Hard times need soft hearts

The role of the teacher in South Africa

“NOW, what I want is, Facts. Teach these boys and girls nothing but Facts. Facts alone are wanted in life. Plant nothing else, and root out everything else. You can only form the minds of reasoning animals upon Facts: nothing else will ever be of any service to them. This is the principle on which I bring up my own children, and this is the principle on which I bring up these children. Stick to Facts, sir!”

Hard Times
http://commons.wikimedia.org/wiki/File:Hard_Times-Gradgrind.JPG
The famed opening scene from school master Thomas Gradgrind’s classroom described in the book Hard Times highlights author Charles Dickens view of the shortcoming of Victorian education and society at large. “In this life, we want nothing but Facts, sir; nothing but Facts!” repeats Gradgrind. The industrial revolution had wreaked havoc on what was once an agricultural society throwing it into turmoil and creating a host of new social problems. Gradgrind’s philosophy was the philosophy of the age, the mind-set of progress and seen as the worldview of the future. In the following interaction with one of his students Sissy Jupe, Thomas Gradgrind’s pedagogy is clear.

 ‘Girl number twenty,’ said Mr Gradgrind, squarely pointing with his square forefinger, ‘I don’t know that girl. Who is that girl?’

‘Sissy Jupe, sir,’ explained number twenty, blushing, standing up, and curtseying.

Sissy is not a name,’ said Mr Gradgrind. ‘Don’t call yourself Sissy. Call yourself Cecilia.’

‘It’s father as calls me Sissy, sir,’ returned the young girl in a trembling voice, and with another curtsey.

‘Then he has no business to do it,’ said Mr Gradgrind. ‘Tell him he mustn’t. Cecilia Jupe. Let me see. What is your father?’

‘He belongs to the horse-riding, if you please, sir.’

Mr Gradgrind frowned, and waved off the objectionable calling with his hand.

‘Very well, then. He is a veterinary surgeon, a farrier, and horsebreaker. Give me your definition of a horse.’

(Sissy Jupe thrown into the greatest alarm by this demand.)

‘Girl number twenty unable to define a horse!’ said Mr Gradgrind… ‘Girl number twenty possessed of no facts, in reference to one of the commonest of animals! Some boy’s definition of a horse. Bitzer, yours.’

‘Quadruped. Graminivorous. Forty teeth, namely twenty-four grinders, four eye-teeth, and twelve incisive. Sheds coat in the spring; in marshy countries, sheds hoofs, too. Hoofs hard, but requiring to be shod with iron. Age known by marks in mouth.’ Thus (and much more) Bitzer.

‘Now girl number twenty,’ said Mr Gradgrind. ‘You know what a horse is.’

Of course we know this to be ridiculous. Gradgrind is straining educational gnats and missing the camels. Today education seeks to do far more than just teach facts. Educators and societies worldwide regognise that an education reliant on facts and content alone would fall far short of satisfactory, as any teacher faced with producing a rubric that pushes learners to achieve all six forms of Bloom’s Taxonomy in a single task will know. However I would argue that this passage from Hard Times, and indeed the whole book, has relevance for education in post-apartheid South Africa today.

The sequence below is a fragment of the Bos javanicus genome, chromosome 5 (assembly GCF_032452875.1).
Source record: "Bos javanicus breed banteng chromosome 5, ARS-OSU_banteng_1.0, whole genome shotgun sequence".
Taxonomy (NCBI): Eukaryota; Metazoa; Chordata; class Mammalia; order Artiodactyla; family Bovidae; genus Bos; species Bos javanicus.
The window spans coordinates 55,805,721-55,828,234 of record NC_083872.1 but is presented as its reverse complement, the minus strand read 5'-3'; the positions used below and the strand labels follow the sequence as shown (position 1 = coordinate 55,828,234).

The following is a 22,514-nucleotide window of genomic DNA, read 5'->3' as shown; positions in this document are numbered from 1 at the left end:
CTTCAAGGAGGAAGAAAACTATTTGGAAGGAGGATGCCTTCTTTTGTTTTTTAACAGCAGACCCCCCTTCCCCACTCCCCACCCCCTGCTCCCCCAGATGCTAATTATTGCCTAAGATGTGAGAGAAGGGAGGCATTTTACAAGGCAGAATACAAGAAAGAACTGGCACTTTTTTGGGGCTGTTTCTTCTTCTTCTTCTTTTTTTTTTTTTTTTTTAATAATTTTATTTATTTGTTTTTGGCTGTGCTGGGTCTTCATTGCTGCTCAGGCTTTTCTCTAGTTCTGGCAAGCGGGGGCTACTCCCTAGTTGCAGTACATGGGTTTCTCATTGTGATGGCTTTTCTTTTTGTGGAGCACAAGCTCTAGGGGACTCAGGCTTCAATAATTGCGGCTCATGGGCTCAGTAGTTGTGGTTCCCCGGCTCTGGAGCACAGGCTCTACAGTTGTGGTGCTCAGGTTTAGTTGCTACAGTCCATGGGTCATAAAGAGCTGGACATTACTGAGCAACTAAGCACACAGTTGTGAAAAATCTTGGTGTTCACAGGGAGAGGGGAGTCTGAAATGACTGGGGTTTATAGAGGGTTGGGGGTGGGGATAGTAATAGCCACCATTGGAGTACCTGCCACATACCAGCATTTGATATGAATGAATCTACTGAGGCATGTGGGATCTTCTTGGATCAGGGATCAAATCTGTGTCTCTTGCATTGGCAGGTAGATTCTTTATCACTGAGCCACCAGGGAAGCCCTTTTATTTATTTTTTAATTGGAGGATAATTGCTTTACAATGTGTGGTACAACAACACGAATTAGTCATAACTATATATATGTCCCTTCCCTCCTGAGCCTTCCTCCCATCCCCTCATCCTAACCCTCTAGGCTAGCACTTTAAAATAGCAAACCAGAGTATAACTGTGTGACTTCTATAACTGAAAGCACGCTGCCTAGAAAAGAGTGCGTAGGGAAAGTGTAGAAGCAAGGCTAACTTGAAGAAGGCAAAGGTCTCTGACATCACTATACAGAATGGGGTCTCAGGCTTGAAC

In a land currently blighted by poverty, plagued by xenophobic based destruction, and distracted by statue defacement, to name just some of the current issues, it would not be unreasonable to state that there are parallels in terms of social upheaval with Victorian Britain. Economic growth and prosperity have left many behind and there is a sense that education seems not to have come close to dealing with the issues. It is not dealing with the camels.

Many schools face significant pressure to achieve a level of academic results through deleiviering of the curriculum, both content and skills based. In addition schools can fall into the trap of keeping up appearances through sporting results or other performances. This is not enough. When I was involved in teacher training in Zimbabwe I often reminded teachers and prospective teachers that Robert Mugabe also went to school. I wonder if his teachers had known that one day he would lead the country how they might have done thing differently. Would they have spent so long on the understanding split infinitives or algebraic equations? Would the periodic table suddenly seem so important? What would they have done differently had they known? What would we do differently if we could know now?

In his article ‘It’s not about the statues’ (Times Live 10th April) Jonathan Jansen says, “Underlying all this upheaval remains the failure of education – such as the inability among the protestors to distinguish and anti-fascist memorial from an imperial monument, or a Boer war general from a colonial capitalist. This is the danger we course when political activism is unhinged from even a superficial knowledge of our complex and entangled histories.”

This is true, we have failed to provide even this basic level of understating and knowledge, but we are failing at a deeper level too. As schools we continue to be in danger of forgetting what is really important as we deal with young people. Facts, knowledge and skills are only a part of what South Africa needs. Later in Hard Times Thomas Gradgrind’s wife talks to her daughter Louisa.